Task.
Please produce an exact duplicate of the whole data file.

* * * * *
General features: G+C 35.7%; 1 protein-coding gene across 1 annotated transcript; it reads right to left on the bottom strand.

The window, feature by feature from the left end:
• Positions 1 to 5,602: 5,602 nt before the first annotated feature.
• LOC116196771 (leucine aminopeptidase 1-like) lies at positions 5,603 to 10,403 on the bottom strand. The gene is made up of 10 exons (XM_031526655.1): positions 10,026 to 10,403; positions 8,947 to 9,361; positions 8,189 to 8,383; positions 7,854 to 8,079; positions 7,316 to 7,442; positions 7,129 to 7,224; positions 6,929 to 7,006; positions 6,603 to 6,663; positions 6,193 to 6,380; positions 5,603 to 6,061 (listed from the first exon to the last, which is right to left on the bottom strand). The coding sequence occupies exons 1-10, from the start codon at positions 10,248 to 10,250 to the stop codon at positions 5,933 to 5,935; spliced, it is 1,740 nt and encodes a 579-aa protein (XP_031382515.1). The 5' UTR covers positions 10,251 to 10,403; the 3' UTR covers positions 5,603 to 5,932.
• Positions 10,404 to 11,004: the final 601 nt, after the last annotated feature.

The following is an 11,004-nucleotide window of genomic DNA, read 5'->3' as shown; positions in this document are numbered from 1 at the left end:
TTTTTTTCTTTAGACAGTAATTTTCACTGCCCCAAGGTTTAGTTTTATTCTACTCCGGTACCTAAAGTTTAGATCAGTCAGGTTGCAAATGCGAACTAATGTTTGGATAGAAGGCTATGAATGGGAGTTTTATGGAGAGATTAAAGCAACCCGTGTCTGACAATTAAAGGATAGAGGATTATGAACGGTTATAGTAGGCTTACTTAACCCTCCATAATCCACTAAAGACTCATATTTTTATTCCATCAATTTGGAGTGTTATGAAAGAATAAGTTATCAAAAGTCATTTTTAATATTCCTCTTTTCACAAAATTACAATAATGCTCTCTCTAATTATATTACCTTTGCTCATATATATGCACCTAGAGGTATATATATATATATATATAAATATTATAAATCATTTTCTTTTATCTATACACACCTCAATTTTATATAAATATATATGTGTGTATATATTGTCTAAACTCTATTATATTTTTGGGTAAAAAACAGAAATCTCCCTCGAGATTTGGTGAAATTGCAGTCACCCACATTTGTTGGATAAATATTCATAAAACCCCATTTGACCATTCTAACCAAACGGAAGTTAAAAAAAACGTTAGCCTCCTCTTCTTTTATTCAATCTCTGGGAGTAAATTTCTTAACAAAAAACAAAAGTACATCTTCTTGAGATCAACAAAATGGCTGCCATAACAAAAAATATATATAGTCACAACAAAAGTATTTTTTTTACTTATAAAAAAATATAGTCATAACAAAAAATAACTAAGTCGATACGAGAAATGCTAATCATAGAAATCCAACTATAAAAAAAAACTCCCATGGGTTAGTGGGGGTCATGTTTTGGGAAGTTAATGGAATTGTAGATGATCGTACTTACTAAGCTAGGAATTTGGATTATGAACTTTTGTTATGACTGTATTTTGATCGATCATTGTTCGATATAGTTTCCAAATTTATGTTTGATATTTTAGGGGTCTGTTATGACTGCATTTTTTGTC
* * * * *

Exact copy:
General features: G+C 35.7%; 1 protein-coding gene across 1 annotated transcript; it reads right to left on the bottom strand.

The window, feature by feature from the left end:
• Positions 1 to 5,602: 5,602 nt before the first annotated feature.
• LOC116196771 (leucine aminopeptidase 1-like) lies at positions 5,603 to 10,403 on the bottom strand. The gene is made up of 10 exons (XM_031526655.1): positions 10,026 to 10,403; positions 8,947 to 9,361; positions 8,189 to 8,383; positions 7,854 to 8,079; positions 7,316 to 7,442; positions 7,129 to 7,224; positions 6,929 to 7,006; positions 6,603 to 6,663; positions 6,193 to 6,380; positions 5,603 to 6,061 (listed from the first exon to the last, which is right to left on the bottom strand). The coding sequence occupies exons 1-10, from the start codon at positions 10,248 to 10,250 to the stop codon at positions 5,933 to 5,935; spliced, it is 1,740 nt and encodes a 579-aa protein (XP_031382515.1). The 5' UTR covers positions 10,251 to 10,403; the 3' UTR covers positions 5,603 to 5,932.
• Positions 10,404 to 11,004: the final 601 nt, after the last annotated feature.

The following is an 11,004-nucleotide window of genomic DNA, read 5'->3' as shown; positions in this document are numbered from 1 at the left end:
TTTTTTTCTTTAGACAGTAATTTTCACTGCCCCAAGGTTTAGTTTTATTCTACTCCGGTACCTAAAGTTTAGATCAGTCAGGTTGCAAATGCGAACTAATGTTTGGATAGAAGGCTATGAATGGGAGTTTTATGGAGAGATTAAAGCAACCCGTGTCTGACAATTAAAGGATAGAGGATTATGAACGGTTATAGTAGGCTTACTTAACCCTCCATAATCCACTAAAGACTCATATTTTTATTCCATCAATTTGGAGTGTTATGAAAGAATAAGTTATCAAAAGTCATTTTTAATATTCCTCTTTTCACAAAATTACAATAATGCTCTCTCTAATTATATTACCTTTGCTCATATATATGCACCTAGAGGTATATATATATATATATATAAATATTATAAATCATTTTCTTTTATCTATACACACCTCAATTTTATATAAATATATATGTGTGTATATATTGTCTAAACTCTATTATATTTTTGGGTAAAAAACAGAAATCTCCCTCGAGATTTGGTGAAATTGCAGTCACCCACATTTGTTGGATAAATATTCATAAAACCCCATTTGACCATTCTAACCAAACGGAAGTTAAAAAAAACGTTAGCCTCCTCTTCTTTTATTCAATCTCTGGGAGTAAATTTCTTAACAAAAAACAAAAGTACATCTTCTTGAGATCAACAAAATGGCTGCCATAACAAAAAATATATATAGTCACAACAAAAGTATTTTTTTTACTTATAAAAAAATATAGTCATAACAAAAAATAACTAAGTCGATACGAGAAATGCTAATCATAGAAATCCAACTATAAAAAAAAACTCCCATGGGTTAGTGGGGGTCATGTTTTGGGAAGTTAATGGAATTGTAGATGATCGTACTTACTAAGCTAGGAATTTGGATTATGAACTTTTGTTATGACTGTATTTTGATCGATCATTGTTCGATATAGTTTCCAAATTTATGTTTGATATTTTAGGGGTCTGTTATGACTGCATTTTTTGTC